We finally finished the repairs on the dock and launched it into the lake last weekend. In addition to it being beautiful, I was excited to get it out of the yard, because as soon as the dock leaves, my clothesline goes up for the season. I am happy!
This morning as bright sunshine cast diamonds on the blue surface of the lake, I decided it was a perfect day to wash and hang out sheets and other laundry. However, what started as a mild breeze quickly became a force to be reckoned with. The diamonds were replaced with whitecaps and the howling wind whistled through every crevice in the porch. As it blew, the jeans hanging out to dry filled with so much air that they puffed up like balloons. Jean balloons hanging on the clothesline. On the bright side, even heavy jeans dried in less than two hours and came off the line soft and 100% wrinkle free. Better than the dryer! Bed sheets dried in less than an hour. They went back on the bed smoothly and smelled like heaven. The bed will welcome me with the fresh fragrance of the outdoors when I climb in tonight.
As I was hanging out the wash, I thought of my mom and how she would disapprove of the helter-skelter way I arranged the laundry. In Mom’s world there was a right way and a wrong way to do everything, including hanging out the wash. She would often look at the neighbor’s wash line and say, “Didn’t her mother ever teach her how to hang out the wash? If I hung it out like that my mother would have made me take it all down and start over.” Apparently, Mom learned her OCD from the best! While I defied all the rules, we will go with the theory that hanging laundry is more art than science, so anything goes.
I once read a story in Reminisce Magazine that said women of yesteryear used to be skilled at reading laundry. “Oh, I see Martha’s son is home from college”; “Suzie must have finally had that baby, it’s about time, she was as big as a house!”; and “Johnsons had a lot of company from the looks of that load of towels and sheets.” Even scandalous information could be gleaned from reading the clothesline: “I thought Mary Lou’s husband was out of town, so whose clothes are on the line?” Then there is my favorite: “Miss Marian must have a new beau, unless she is wearing those skivvies herself. Tsk, tsk, tsk. The nerve of her advertising her new love on the clothesline!” Really? I can’t believe people had time for that kind of research. If that story is true, people did not have enough to do! Since reading that, I made sure all my “personal” laundry was hung between the sheets and the towels. Or better yet, I dried them in the dryer.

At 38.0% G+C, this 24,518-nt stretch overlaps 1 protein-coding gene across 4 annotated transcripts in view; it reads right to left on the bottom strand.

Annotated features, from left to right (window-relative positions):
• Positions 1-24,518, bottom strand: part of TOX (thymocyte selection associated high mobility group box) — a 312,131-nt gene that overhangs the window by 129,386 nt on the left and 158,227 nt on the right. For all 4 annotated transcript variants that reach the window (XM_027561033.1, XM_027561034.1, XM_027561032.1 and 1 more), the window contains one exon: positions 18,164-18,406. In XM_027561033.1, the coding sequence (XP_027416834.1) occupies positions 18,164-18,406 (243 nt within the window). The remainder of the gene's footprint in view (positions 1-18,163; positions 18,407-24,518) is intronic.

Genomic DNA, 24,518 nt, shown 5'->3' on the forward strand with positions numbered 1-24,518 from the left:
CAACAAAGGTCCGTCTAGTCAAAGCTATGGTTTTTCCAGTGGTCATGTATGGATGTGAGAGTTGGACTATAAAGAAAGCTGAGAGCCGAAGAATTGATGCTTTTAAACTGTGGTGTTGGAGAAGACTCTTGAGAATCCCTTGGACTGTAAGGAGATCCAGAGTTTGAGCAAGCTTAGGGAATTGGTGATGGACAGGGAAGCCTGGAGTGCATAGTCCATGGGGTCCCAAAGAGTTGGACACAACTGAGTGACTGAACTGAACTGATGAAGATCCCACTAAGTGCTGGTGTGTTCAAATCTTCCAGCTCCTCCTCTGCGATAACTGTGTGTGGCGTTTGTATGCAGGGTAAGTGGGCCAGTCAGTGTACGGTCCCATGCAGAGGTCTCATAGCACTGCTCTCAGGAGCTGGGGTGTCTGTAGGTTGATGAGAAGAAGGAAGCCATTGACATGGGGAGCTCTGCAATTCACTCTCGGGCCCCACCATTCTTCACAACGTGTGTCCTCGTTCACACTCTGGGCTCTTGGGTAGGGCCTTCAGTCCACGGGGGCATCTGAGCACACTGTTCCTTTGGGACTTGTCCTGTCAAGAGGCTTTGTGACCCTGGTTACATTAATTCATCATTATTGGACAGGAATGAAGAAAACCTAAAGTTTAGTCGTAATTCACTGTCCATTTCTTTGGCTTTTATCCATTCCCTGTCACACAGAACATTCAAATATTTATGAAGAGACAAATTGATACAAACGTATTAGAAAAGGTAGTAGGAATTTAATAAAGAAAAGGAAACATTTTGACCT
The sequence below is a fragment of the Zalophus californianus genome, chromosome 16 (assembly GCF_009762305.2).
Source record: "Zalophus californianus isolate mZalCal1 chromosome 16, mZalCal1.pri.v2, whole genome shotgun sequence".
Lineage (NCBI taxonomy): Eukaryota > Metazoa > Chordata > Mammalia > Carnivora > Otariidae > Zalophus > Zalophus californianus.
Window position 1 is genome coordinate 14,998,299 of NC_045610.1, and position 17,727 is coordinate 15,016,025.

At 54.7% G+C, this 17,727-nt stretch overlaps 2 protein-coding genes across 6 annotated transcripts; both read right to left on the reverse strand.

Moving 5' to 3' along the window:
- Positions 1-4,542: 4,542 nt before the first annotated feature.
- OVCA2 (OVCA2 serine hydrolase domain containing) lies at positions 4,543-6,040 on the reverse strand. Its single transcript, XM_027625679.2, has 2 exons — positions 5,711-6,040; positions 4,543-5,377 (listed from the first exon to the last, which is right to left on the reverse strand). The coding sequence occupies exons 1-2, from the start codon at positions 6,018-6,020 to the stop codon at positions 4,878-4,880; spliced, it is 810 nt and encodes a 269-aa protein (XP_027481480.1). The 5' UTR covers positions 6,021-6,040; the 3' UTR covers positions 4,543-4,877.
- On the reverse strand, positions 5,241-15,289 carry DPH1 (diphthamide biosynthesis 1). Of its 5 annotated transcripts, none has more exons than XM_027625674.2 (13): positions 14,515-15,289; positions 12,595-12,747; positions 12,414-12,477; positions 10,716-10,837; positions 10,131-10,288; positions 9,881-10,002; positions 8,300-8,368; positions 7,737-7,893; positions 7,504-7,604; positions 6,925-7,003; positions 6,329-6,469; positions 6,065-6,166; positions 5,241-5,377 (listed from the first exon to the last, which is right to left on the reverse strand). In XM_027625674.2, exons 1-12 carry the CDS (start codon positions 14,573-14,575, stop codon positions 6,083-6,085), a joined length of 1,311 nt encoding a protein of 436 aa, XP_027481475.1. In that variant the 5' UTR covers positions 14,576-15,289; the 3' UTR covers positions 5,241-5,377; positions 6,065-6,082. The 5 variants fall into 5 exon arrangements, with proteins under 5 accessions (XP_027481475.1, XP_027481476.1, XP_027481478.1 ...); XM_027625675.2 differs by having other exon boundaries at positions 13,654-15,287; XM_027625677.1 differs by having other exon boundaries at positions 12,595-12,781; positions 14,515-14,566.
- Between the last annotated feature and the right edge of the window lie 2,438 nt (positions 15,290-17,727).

Have you ever used a wringer washer? My grandma had one and I would watch with interest. When I was first married, I became the proud owner of a wringer washer. Maybe it was a throw away or a give-away, I can’t imagine paying money for it in the ‘70s. At any rate, it sat outside, and I only used it in the summer. I lost lots of buttons until I learned the tricks. If you don’t turn the buttons inside the garment before putting it through the wringer, they break. You also quickly learn how to be safe with a wringer out of self-defense. I heard many horror stories of hands or hair going into the wringer with the poor victim trying to turn it off while screaming bloody murder for someone to come to the rescue. There were other not so horrid stories of clothing the laundress was wearing getting caught in the wringer. I think women who used wringer washers should have gotten hazard pay! Washing clothes was dangerous in those days. If the nosey neighbor didn’t get you, the wringer might. I was quite proud of myself for learning how to safely use a wringer washer. The experience will certainly never repeat itself. I was ecstatic when I came home from work one day shortly before our first child was born to discover my husband surprised me with a harvest gold automatic washer and matching dryer. From then on, the only reason for hanging out sheets was because I liked the smell.
I’m happy to be back to hanging my laundry on the line, but again, only because I like the smell and I enjoy it. I appreciate automatic clothes washers, dryers, dishwashers, and the other conveniences that make homemaking manageable. The good old days are great for taking a backward glance, but like the song goes: “Memories can be beautiful and yet, what’s too painful to remember, we simply choose to forget.” On the other hand, memories passed down from generation to generation give us a sense of who we are and where we came from. Do you hang your laundry on a clothesline? Did you in the past? Do you have stories? Is it art or science or maybe just an unavoidable chore? Did you hate it, love it, or something in between? I think our grandkids would enjoy a few hanging-out-the- wash stories, either ours or those of women of yesteryear!